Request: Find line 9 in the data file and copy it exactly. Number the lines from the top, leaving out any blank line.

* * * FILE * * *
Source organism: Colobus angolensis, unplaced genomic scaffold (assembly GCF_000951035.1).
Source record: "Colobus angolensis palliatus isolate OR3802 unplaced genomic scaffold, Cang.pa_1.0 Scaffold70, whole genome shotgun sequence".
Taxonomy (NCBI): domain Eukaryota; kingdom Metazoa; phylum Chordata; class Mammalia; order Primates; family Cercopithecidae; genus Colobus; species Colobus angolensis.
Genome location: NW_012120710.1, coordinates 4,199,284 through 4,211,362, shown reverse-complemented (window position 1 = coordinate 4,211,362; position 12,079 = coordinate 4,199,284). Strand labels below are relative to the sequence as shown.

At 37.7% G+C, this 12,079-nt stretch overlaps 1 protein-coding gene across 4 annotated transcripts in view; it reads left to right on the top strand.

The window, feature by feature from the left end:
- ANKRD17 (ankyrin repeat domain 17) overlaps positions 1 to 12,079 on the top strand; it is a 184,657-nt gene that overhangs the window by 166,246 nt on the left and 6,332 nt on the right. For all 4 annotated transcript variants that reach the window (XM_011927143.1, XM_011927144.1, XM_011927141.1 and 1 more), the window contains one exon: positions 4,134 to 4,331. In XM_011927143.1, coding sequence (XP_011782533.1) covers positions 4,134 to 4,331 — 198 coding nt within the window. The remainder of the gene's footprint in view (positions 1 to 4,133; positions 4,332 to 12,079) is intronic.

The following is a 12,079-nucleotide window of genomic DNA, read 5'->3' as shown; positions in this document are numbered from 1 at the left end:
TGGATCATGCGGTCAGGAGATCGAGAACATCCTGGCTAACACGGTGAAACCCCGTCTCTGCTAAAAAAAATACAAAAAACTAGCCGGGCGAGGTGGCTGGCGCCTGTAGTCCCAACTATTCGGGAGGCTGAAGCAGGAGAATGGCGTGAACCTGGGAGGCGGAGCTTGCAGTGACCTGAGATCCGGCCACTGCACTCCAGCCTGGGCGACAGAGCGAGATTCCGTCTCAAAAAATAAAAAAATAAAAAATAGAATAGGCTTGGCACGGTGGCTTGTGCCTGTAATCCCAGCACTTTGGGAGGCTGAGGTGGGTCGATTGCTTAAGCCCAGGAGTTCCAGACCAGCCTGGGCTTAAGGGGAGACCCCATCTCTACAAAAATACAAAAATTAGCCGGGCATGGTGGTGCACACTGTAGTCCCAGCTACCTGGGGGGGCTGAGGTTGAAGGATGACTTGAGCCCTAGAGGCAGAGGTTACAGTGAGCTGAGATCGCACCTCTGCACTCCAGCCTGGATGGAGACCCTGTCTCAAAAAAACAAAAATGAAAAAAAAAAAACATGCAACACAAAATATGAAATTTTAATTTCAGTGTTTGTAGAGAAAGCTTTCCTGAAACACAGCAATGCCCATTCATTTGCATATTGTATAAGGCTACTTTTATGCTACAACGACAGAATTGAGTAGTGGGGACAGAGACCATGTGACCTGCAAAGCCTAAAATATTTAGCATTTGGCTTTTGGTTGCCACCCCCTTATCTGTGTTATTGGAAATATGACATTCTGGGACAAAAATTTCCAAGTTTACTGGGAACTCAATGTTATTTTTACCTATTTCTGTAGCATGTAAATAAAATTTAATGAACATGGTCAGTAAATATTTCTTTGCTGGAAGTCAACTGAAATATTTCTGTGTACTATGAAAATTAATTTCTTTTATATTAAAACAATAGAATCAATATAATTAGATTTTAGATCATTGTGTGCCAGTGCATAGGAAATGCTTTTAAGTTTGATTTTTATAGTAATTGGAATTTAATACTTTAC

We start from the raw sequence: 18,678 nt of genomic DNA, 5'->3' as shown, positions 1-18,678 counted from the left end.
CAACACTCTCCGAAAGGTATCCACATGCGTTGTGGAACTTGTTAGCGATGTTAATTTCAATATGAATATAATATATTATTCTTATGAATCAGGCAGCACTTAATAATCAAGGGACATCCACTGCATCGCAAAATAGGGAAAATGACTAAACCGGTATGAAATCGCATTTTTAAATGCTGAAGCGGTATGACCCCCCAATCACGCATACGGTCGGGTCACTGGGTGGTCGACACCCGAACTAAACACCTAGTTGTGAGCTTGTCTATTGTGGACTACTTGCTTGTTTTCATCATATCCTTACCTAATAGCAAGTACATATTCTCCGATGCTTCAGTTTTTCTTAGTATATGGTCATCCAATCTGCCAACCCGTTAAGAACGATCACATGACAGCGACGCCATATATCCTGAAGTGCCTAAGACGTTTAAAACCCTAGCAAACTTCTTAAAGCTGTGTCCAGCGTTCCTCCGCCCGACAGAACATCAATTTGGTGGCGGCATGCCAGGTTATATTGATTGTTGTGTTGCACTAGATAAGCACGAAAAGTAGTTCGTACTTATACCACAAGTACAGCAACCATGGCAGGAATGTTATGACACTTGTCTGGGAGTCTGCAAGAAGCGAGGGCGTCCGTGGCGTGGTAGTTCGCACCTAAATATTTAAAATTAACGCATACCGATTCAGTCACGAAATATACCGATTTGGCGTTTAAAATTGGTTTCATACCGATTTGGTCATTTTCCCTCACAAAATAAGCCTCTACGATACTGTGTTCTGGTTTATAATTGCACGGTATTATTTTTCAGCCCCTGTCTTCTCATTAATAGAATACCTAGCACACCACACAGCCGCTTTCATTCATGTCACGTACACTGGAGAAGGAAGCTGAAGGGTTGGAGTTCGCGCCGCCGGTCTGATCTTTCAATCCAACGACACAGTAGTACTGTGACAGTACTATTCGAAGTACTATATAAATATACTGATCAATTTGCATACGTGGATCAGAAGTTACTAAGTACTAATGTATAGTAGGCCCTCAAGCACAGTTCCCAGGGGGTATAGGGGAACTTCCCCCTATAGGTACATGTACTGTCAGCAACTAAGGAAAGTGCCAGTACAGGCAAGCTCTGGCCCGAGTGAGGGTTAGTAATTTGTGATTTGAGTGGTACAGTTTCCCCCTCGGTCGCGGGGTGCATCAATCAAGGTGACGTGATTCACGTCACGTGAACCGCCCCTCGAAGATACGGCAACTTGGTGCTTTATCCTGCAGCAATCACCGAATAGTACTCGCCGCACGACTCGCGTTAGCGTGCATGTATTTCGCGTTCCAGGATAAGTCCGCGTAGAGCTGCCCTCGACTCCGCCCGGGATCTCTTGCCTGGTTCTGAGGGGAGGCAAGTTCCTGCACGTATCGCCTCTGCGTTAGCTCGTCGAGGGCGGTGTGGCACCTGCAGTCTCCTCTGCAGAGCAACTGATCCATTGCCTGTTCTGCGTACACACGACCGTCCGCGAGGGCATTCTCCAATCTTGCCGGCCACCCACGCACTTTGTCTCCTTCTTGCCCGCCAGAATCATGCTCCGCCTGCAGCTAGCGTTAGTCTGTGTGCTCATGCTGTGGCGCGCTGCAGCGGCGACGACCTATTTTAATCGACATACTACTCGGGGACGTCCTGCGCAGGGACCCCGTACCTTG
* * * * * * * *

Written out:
TGGATCATGCGGTCAGGAGATCGAGAACATCCTGGCTAACACGGTGAAACCCCGTCTCTGCTAAAAAAAATACAAAAAACTAGCCGGGCGAGGTGGCTGGCGCCTGTAGTCCCAACTATTCGGGAGGCTGAAGCAGGAGAATGGCGTGAACCTGGGAGGCGGAGCTTGCAGTGACCTGAGATCCGGCCACTGCACTCCAGCCTGGGCGACAGAGCGAGATTCCGTCTCAAAAAATAAAAAAATAAAAAATAGAATAGGCTTGGCACGGTGGCTTGTGCCTGTAATCCCAGCACTTTGGGAGGCTGAGGTGGGTCGATTGCTTAAGCCCAGGAGTTCCAGACCAGCCTGGGCTTAAGGGGAGACCCCATCTCTACAAAAATACAAAAATTAGCCGGGCATGGTGGTGCACACTGTAGTCCCAGCTACCTGGGGGGGCTGAGGTTGAAGGATGACTTGAGCCCTAGAGGCAGAGGTTACAGTGAGCTGAGATCGCACCTCTGCACTCCAGCCTGGATGGAGACCCTGTCTCAAAAAAACAAAAATGAAAAAAAAAAAACATGCAACACAAAATATGAAATTTTAATTTCAGTGTTTGTAGAGAAAGCTTTCCTGAAACACAGCAATGCCCATTCATTTGCATATTGTATAAGGCTACTTTTATGCTACAACGACAGAATTGAGTAGTGGGGACAGAGACCATGTGACCTGCAAAGCCTAAAATATTTAGCATTTGGCTTTTGGTTGCCACCCCCTTATCTGTGTTATTGGAAATATGACATTCTGGGACAAAAATTTCCAAGTTTACTGGGAACTCAATGTTATTTTTACCTATTTCTGTAGCATGTAAATAAAATTTAATGAACATGGTCAGTAAATATTTCTTTGCTGGAAGTCAACTGAAATATTTCTGTGTACTATGAAAATTAATTTCTTTTATATTAAAACAATAGAATCAATATAATTAGATTTTAGATCATTGTGTGCCAGTGCATAGGAAATGCTTTTAAGTTTGATTTTTATAGTAATTGGAATTTAATACTTTAC